Your IR score does not directly impact your Quant and Verbal scores, but you’ll always have to do the IR section before you get to quant and verbal. In order to avoid an adverse outcome, you want to make sure that you can get a “good enough” score on IR without doing too much.
What’s a good-enough score? As of March 2014, the general consensus is to aim for a 4 or higher on IR; if you’re planning to apply to a top-10 school, aim for a 5 or higher. (The top score on IR is an 8.)
NOTE to future readers! The advice in the previous paragraph will likely change over time, so if you are reading this a year or two from now, check our blog for more recent advice.
Do not put your IR study off until the last minute. At least 6 weeks before the test, start to learn about the four types of IR problems: Multi-Source Reasoning (MSR), Table Analysis, Graphical Interpretation, and Two-Part Analysis.
(1) the strategies needed to answer each question type
(2) the one or two question types you like the least
I’ll recommend one of our own products to help you with this: our IR Interact lessons. You’ll learn everything you need to know via a very engaging series of interactive videos, and best of all, it’s completely free (as I’m writing this right now—no promises for future!).
Key #2: Know When to Guess
Next, do you generally like quant or verbal better? How do you feel about fractions, percents, and statistics, the math topics the most commonly tested on IR? Do you like those topics more or less than you like critical reasoning problems? Do you like pulling data from tables and manipulating it to conclude something? Interpreting graphical information? Or do you prefer synthesizing material from two or three primarily text-based sources?
Decide what topics you like least and combine that information with the one or two question types you like least. For instance, let’s say that you dislike fraction and percent topics the most. You also hate graphs and you aren’t too thrilled about tables either.
We are happy to announce that the latest version of our free GMAT app, Pocket GMAT Flashcards, is now available for download via the App store! New updates include:
- Back-end and usability fixes
- Content overhaul
- Updated for iOS7
- Shiny new icon
Containing over 350 GMAT quant flash cards, Pocket GMAT uses an adaptive algorithm developed by Manhattan Prep instructors to help you target cards you most need help with. Allowing you to strengthen your GMAT quantitative skills anywhere and at any time, the Pocket GMAT app is an indispensable tool for iPhone users.
The app also now works better on iOS6 devices and we have fixed issues with scrolling and swiping, so overall navigation is smoother. We’ve also fixed content errata and made the images look better.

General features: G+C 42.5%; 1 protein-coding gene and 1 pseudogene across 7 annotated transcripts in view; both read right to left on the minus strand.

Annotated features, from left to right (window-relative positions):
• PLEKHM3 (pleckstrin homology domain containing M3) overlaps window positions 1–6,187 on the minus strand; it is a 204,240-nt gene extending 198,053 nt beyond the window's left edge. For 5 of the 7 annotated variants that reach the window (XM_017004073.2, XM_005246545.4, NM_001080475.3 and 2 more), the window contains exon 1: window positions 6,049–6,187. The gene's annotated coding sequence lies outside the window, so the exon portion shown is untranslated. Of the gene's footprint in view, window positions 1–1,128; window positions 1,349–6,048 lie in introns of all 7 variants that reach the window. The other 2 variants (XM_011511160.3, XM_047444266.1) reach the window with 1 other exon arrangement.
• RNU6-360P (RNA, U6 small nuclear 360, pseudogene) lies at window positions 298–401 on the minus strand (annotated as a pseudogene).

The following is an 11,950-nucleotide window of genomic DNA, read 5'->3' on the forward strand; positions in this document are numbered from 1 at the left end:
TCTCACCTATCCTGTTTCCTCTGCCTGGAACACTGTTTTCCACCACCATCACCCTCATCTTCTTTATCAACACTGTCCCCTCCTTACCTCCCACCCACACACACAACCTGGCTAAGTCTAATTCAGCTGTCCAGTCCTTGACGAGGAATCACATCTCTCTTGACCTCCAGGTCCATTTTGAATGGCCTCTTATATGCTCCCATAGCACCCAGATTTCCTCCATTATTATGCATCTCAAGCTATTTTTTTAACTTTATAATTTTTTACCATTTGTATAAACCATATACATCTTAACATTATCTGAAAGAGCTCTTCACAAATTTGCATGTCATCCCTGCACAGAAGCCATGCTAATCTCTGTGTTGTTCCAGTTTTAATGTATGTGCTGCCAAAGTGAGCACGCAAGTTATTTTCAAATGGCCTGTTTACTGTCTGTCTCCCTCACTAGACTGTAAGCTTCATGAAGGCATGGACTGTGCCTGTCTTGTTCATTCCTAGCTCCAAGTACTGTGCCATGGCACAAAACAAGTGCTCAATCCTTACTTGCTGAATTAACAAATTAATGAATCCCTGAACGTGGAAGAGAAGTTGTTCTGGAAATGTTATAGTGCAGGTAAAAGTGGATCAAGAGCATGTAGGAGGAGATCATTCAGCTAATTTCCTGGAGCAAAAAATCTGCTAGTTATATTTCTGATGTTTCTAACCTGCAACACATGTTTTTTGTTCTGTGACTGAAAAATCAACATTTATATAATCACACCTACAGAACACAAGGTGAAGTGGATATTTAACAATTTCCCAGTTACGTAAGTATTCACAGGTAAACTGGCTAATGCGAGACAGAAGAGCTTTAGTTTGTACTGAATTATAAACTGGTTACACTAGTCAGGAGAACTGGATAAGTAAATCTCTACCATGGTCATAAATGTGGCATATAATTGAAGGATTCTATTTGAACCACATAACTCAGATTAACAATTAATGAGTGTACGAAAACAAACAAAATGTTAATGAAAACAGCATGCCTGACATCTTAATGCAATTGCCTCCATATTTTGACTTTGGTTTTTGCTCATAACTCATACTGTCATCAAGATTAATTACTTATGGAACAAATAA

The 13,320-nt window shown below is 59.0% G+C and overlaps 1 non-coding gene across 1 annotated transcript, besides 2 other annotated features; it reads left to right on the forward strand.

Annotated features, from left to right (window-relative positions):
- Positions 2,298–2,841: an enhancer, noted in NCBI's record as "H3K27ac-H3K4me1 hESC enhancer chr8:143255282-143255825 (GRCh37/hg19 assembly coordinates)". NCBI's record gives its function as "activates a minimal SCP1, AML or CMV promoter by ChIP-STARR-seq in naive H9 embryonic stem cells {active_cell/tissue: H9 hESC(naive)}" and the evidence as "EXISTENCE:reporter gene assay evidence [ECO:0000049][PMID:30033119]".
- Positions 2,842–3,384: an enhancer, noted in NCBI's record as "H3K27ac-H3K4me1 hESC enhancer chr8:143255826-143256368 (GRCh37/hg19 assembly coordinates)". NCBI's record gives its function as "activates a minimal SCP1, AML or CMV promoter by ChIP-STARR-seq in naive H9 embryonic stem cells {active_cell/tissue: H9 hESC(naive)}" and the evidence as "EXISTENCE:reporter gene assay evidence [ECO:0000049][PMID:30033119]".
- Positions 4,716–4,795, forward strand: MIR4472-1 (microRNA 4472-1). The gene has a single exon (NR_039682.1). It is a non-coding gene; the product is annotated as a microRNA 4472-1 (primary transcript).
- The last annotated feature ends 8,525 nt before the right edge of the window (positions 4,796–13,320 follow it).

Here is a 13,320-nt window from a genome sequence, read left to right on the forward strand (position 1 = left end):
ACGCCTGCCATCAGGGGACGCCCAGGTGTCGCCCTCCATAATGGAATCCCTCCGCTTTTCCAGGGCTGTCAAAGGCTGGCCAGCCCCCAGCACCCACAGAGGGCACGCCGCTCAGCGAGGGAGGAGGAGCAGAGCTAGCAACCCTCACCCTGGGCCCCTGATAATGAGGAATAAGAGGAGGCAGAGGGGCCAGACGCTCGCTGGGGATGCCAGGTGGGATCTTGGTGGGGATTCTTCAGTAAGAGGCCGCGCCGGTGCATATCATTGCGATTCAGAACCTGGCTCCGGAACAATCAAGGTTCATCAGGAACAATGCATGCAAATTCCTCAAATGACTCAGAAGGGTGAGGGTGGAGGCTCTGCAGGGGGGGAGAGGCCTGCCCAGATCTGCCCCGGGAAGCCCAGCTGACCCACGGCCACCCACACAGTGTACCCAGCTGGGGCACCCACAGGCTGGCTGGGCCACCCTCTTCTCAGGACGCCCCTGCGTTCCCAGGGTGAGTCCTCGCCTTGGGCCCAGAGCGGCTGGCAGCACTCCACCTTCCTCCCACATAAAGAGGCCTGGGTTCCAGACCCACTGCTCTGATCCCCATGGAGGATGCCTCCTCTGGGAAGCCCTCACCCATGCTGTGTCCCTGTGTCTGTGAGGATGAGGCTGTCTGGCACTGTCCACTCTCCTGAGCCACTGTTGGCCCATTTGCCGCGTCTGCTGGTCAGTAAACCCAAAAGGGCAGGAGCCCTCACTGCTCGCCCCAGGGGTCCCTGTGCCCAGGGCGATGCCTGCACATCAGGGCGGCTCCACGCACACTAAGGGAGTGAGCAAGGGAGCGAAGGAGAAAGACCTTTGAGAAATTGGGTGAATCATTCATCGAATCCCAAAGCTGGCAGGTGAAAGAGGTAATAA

Manhattan Prep has teamed up with Learningpod to make Pocket GMAT free for everyone! In addition to the adaptive algorithm, there is also a sequential practice mode that lets you flip through the cards however you want. You also have the ability to enter a Target Date to keep you on pace and track your progress. The flash cards are organized into “KeyRings” by topic and include algebra, number properties, word problems, geometry, fractions, decimals, and percents.
We hope the new updates improve your studying experience, and if you’re as excited as we are about the revisions, please let us know in the review section of the App store. We use your feedback to make our study tools the best they can possibly be!
You’ve heard a million times that you’re supposed to create Official Guide (OG) problem sets in order to practice for the test. But how do you actually do so in a way that will help you get the most out of your study?
Fear not! This article is coming to your rescue.
Initially, when you’re studying a new topic or problem type, you won’t do sets of problems; instead, you’ll just try one problem at a time. As you gain experience, though, you’re going to want to do 3 problems in a row, or 5, or 10.
Because the real test will never give you just one problem!
The GMAT will give you many questions in a row and they’ll be all jumbled up—an SC, then a couple of CRs, then back to another SC (that tests different grammar rules than the first one), and so on.
You want to practice two things:
(1) Jumping around among question types and topics
(2) Managing your timing and mental energy among a group of questions
When do I start doing problem sets?
You’re going to use problem sets to test your skills, so you’ve got to develop some of those skills first. If you’re using our Strategy Guides to study, then at the end of one chapter, you’ll do only two or three OG problems to make sure that you understood the material in the chapter.